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Re: [Visionaries] User data storage

From: James Michael DuPont
Subject: Re: [Visionaries] User data storage
Date: Tue, 15 Jul 2003 15:06:29 -0700 (PDT)

Just look at the redland and rdf work that I am doing.
Soon we will have a redland storage server for all to use.

--- Peter Minten <address@hidden> wrote:
> Hi folks,
> it's nice if the data of users can be stored in a standard, but
> simple way. That
> means no 1000 file formats for 1000 webservices. Different
> webservices need to
> store different data however, but that's not a reason to reinvent the
> syntax
> wheel time and time again.
> Futhermore, since we're trying to give the user freedom the standard
> syntax
> should be easily readable so that the user knows what's on his/her
> system.
> The most flexible form of data storage is probably a graph, with the
> vertices
> being data nodes. RDF is modeled around this concept.
> The most readable structured form of data storage is AFAIK YAML. YAML
> provides
> quite easy semantics but still allows for many kinds of structured
> data to be
> used, it even allows you to set the type of data manually.
> As I've (kinda) proven before (in mail 'RDF/YAML' to this list) RDF
> can be
> expressed in YAML. Granted, YAML is still an emerging technology and
> is not yet
> standardized on stuff like namespaces (which are heavily used in
> RDF/XML), but I
> have no doubt that that will come soon enough.
> RDF can also be stored in many other ways however, including in
> memory, in n3
> notation or in RDF/XML. But for writing down RDF to a file YAML is
> usually best
> Now how does this fit into the DotGNU system? Many webservices will
> want to
> store the documents of a user on a remote medium, the users harddrive
> or a
> virtual harddrive [1]. But, we want to make DotGNU easy for the user
> and for the
> programmers, so it would be nice if a document could easily be found
> and loaded.
> Now add webservice interoperabilty. To avoid a format mess you need
> clearly
> defined formats with data chunks that have clearly defined meanings.
> RDF is
> perfect for that. Thus if all documents are in RDF interoperabilty
> would greatly
> increase.
> Security is also an important issue. I wouldn't give a webservice
> full access to 
> my homedir, even if it was necessary to save a file. Instead I'd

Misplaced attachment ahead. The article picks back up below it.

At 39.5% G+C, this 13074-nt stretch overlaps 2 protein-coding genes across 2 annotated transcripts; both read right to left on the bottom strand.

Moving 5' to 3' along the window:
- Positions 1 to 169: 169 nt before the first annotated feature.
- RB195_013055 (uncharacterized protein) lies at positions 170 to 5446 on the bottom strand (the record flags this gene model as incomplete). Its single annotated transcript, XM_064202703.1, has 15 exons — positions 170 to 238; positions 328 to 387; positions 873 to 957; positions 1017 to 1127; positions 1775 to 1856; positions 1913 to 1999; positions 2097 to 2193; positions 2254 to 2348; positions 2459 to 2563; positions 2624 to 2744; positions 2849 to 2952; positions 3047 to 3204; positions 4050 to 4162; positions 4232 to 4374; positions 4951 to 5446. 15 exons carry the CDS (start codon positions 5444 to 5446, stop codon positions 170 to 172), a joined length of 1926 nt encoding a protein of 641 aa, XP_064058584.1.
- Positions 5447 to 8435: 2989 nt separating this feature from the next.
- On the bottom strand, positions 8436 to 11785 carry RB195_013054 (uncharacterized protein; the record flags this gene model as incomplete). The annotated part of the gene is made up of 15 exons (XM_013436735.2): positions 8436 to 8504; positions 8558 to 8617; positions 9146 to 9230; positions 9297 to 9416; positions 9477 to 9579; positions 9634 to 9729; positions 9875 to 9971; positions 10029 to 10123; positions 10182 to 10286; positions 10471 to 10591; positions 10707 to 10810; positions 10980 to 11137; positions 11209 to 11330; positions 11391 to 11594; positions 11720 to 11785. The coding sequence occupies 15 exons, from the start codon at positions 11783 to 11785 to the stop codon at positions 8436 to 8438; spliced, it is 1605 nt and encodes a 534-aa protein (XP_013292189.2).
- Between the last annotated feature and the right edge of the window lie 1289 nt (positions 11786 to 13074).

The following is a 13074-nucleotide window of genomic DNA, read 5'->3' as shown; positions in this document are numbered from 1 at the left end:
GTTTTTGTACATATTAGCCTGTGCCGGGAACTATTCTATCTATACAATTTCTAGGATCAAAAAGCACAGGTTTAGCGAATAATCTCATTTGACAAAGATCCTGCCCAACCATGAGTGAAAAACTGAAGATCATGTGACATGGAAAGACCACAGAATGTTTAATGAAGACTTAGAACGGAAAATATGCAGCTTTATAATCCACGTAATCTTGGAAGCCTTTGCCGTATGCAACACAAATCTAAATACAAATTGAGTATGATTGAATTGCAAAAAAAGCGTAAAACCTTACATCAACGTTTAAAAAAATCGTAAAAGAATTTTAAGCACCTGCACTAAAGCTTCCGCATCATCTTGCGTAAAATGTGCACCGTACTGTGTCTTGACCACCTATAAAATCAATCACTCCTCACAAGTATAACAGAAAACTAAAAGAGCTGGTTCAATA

> rather have my 
> DGEE download the file and save it. In this case the trusted DGEE on
> my computer 
> would do the saving. The key element there is btw that the webservice
> can send 
> data, but the user must tell the DGEE if and where the data should be
> stored.
> Another approach to the security problem is sandboxed directories for
> each 
> webservice with configurable access for webservices. You can do this
> with normal 
> directories and normal files, but a special directory system and
> RDF/YAML files 
> makes it work better.
> The idea of the RDF/YAML data storage (which I dub DGFS to save my
> keyboard :-) 
> is that you have a set of administrative index files and a set of
> data files. 
> The administrative files are:
> * Index files (what documents where created by which webservice?,
> etc)
> * Permission files (who can access these files?)
> Additionally the DGFS could protect against data lossage by making
> the DGFS a 
> CVS repository. Granted, CVS technology increases the load and save
> times, but 
> those are not too great anyway due to the transmission over the
> internet. The 
> downside is of course the required diskspace, though the absurd huge
> harddrives 
> of these days make that a less powerful argument. I for one would be
> glad if an 
> override of my files would be revertable.
> So in conclusion the DGFS could:
> * Decrease search times by providing indices.
> * Increase interoperability between webservices.
> * Protect files against unwanted reading.
> * Save files from deletion.
> Greetings,
> Peter
> [1] It's usually not desirable to store user document on the server
> webservice
> application, since the user wants a clear oversight of his/her data
> and the
> webservice provider doesn't want to waste diskspace. Thus the data
> should be
> stored on the harddrive of the user, on  a floppy, zip or whatever or
> on a
> virtual harddrive. I consider a virtual harddrive the best option
> since it's
> accessible from anywhere.
> _______________________________________________
> Visionaries mailing list
> address@hidden

James Michael DuPont

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